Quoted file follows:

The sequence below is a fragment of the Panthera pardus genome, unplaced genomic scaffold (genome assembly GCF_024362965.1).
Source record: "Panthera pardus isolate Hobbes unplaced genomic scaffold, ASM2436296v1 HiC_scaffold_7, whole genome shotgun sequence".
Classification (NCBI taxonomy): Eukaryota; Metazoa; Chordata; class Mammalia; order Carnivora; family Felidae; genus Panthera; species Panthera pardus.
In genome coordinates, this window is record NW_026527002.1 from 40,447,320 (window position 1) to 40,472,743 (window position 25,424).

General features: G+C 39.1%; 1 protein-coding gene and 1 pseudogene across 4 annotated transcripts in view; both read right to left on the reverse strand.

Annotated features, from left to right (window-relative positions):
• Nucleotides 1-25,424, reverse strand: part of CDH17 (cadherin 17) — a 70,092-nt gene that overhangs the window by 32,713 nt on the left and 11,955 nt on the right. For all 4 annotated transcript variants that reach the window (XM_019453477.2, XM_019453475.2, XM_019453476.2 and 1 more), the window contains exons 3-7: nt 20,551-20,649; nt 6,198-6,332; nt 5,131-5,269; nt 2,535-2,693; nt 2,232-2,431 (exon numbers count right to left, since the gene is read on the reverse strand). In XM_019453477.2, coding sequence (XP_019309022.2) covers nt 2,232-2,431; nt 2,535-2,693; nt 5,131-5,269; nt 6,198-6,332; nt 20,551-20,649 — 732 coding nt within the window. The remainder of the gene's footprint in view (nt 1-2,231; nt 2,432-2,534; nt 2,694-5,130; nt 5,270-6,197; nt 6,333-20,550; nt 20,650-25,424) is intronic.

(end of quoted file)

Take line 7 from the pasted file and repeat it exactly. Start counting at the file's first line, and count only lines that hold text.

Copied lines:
• Nucleotides 1-25,424, reverse strand: part of CDH17 (cadherin 17) — a 70,092-nt gene that overhangs the window by 32,713 nt on the left and 11,955 nt on the right. For all 4 annotated transcript variants that reach the window (XM_019453477.2, XM_019453475.2, XM_019453476.2 and 1 more), the window contains exons 3-7: nt 20,551-20,649; nt 6,198-6,332; nt 5,131-5,269; nt 2,535-2,693; nt 2,232-2,431 (exon numbers count right to left, since the gene is read on the reverse strand). In XM_019453477.2, coding sequence (XP_019309022.2) covers nt 2,232-2,431; nt 2,535-2,693; nt 5,131-5,269; nt 6,198-6,332; nt 20,551-20,649 — 732 coding nt within the window. The remainder of the gene's footprint in view (nt 1-2,231; nt 2,432-2,534; nt 2,694-5,130; nt 5,270-6,197; nt 6,333-20,550; nt 20,650-25,424) is intronic.